lind Fury" is one of those movies from the
'80s -- the glory days of vacuous action movies and high school sex comedies
-- that I like even though I know it's not a great film by any stretch. Like
John Carpenter's "Big
Trouble in Little China" and Walter Hill's stylish but idiotic
Fire", you either love movies like "Blind Fury" or you
try to avoid them. I personally love them, and after 15 years, the movie has
aged quite well. In fact, speaking from hindsight, the movie seems almost
ahead of its time.
The film stars Rutger Hauer
Runner") as Nick Parker, a Vietnam War soldier who is blinded
during a mission. Left for dead, Nick stumbles into a village of indigenous
people who, instead of lopping off his head, takes pity on him and teaches
him the art of sword fighting. Nick eventually returns home to the U.S. in
search of Frank (Terry O'Quinn, "Hometown
Legend"), his buddy from Vietnam who fled the battle that Nick was
injured in. Not that Nick wants to torture his ex-buddy for abandoning him;
in fact, Nick wants to seek Frank out in order to forgive the other man.
Alas, before Nick even reaches Frank, the ex-soldier
turned gambler turned chemist has gotten himself into trouble with
desperate casino tycoon MacCready (Noble Willingham), who plots to save
his casino by forcing Frank to make him a new brand of drugs to sell for
some quick cash. In order to ensure Frank's cooperation, MacCready sends
his people, led by the Neanderthal Slag (Randall "Tex" Cobb), to
snatch up Frank's son Billy (Brandon Call), presently living with his
mother in Florida. Luckily for the squirt, Nick Parker is present when
Slag arrives. Nick saves Billy, but is unable to save the boy's mother.
Together, the two sets off to Reno to reunite Billy with his father.
Although it sounds convoluted, "Blind Fury"
has such good pacing that Nick's blindness, his tutelage in the ways of
the sword, and his return to Florida, USA are all revealed within the
film's first 10 minutes. The film's second act follows Nick and Billy as
they criss-cross the country to Reno, dodging Slag and hired guns all the
while. The second act also showcases a fight in a cornfield that makes up
the film's best action sequence. In it, Nick must outwit a band of redneck
assassins that have him surrounded. It's so well executed that you wish
most '80s action movies had been this inspired.
"Blind Fury" works because its action
scenes are elaborately choreographed and believable. As the blind
swordsman, Nick Parker could give Zatoichi a run for his money. Armed with
a walking cane that hides his sword, Nick fights the way you'd expect a
blind man to fight, which also means Nick doesn't always succeed, and most
of the times it takes him more than one slash to get his intended target.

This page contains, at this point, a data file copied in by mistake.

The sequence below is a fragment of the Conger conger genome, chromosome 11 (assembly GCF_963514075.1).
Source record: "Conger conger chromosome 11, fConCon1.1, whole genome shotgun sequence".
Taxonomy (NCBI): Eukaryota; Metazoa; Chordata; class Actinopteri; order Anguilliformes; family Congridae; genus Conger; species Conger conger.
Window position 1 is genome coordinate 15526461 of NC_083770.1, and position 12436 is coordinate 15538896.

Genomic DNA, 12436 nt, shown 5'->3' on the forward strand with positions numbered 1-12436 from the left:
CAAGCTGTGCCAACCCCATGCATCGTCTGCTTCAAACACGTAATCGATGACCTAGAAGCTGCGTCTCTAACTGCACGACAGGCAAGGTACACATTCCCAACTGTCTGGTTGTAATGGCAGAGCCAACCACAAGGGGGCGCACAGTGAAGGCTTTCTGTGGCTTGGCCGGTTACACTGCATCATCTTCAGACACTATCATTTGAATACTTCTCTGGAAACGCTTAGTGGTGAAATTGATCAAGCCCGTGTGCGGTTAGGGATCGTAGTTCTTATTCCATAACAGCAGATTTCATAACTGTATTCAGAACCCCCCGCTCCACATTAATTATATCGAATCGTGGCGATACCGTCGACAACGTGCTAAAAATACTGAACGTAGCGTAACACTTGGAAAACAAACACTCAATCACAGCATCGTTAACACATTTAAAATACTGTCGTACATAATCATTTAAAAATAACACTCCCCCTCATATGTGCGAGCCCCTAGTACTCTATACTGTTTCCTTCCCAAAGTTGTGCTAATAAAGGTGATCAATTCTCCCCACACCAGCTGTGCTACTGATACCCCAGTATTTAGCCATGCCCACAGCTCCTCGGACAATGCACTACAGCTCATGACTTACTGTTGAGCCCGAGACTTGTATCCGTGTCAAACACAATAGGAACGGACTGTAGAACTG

In that way, Nick Parker is much more realistic than the Japanese
Zatoichi, whose uncanny ability to find his target with one flashy swing
borders on the ridiculous.
The action also excels in the way Nick attacks his
opponents. He doesn't just use his hearing, but also his touch. Nick
lunges into his opponent, using their extended body parts as a map from
which to work with. When Nick lops a gunman's hand off at the wrist, he
does so by running into the man, feeling the arm, and then using those two
actions as a guide to slice away. You don't expect that kind of detail in
an action movie about a blind swordsman, and that's just one of the
reasons why I believe "Blind Fury" beats the stylized violence
by a mile.
"Blind Fury" was directed by Aussie Phillip
Noyce, who was coming off the Nicole Kidman thriller "Dead
Calm" and would go on to direct a host of big-budget Hollywood
action pictures including "Patriot
Games" and "The
Saint". Maybe this is why "Blind Fury" doesn't look
like your typical '80s action film. Noyce's smooth camerawork shows itself
during the fantastic cornfield scene, but does seem to lose much of its
visceral feel in the film's second half. For whatever reason, the film
loses a lot of style once the preceding moves to the city of Reno. The
presence of two redneck assassins doesn't help matters.
Although it's heavy on action, "Blind Fury"
is also quite funny. The script hits its comedic strides in the brief
period when it follows Nick and Billy on the road. You could call
"Blind Fury" an action-comedy, and it certainly manages both
genres very well. But don't mistake "Blind Fury" for a PG-rated
movie. There are curse words aplenty, and Nick's cane-sword causes a lot
of damage. The bloodbath culminates in a fight on MacCready's mountain
retreat, where Nick meets his greatest challenge yet -- a Japanese
assassin played by the ninja master himself, Sho Kosugi. Unfortunately the
two men's battle is much too short, and Kosugi's death is a tad lame.
For fans of '80s action movies, you can't get any
better than "Blind Fury". Noyce's direction in the first half is
a pleasure to watch, and Rutger Hauer proves why he was such an effective
leading man for such a long period of time. Although you would probably
call "Blind Fury" a B-movie, it has the makings of a blockbuster
if released properly. Of course there are problems, such as the random
thugs that attempt to kill Nick on various occasions. Slag is the only
thug that has any personality, with the rest coming straight out of
Central Casting. Noble Willingham, too, makes for a weak villain, and more
should have been made of Sho Kosugi's presence.
You could do a lot worst than "Blind Fury".
Its realistic action and a strong leading turn by Rutger Hauer is more
than enough to justify the expense of searching for this hidden gem from
the '80s. And here's a bit of trivia: the way Nick eventually disposes of
the hard-to-kill Slag seems to have been the inspiration for Darth Maul's
death plunge in George Lucas' "The
Phantom Menace". Hmm, I smell a copycat.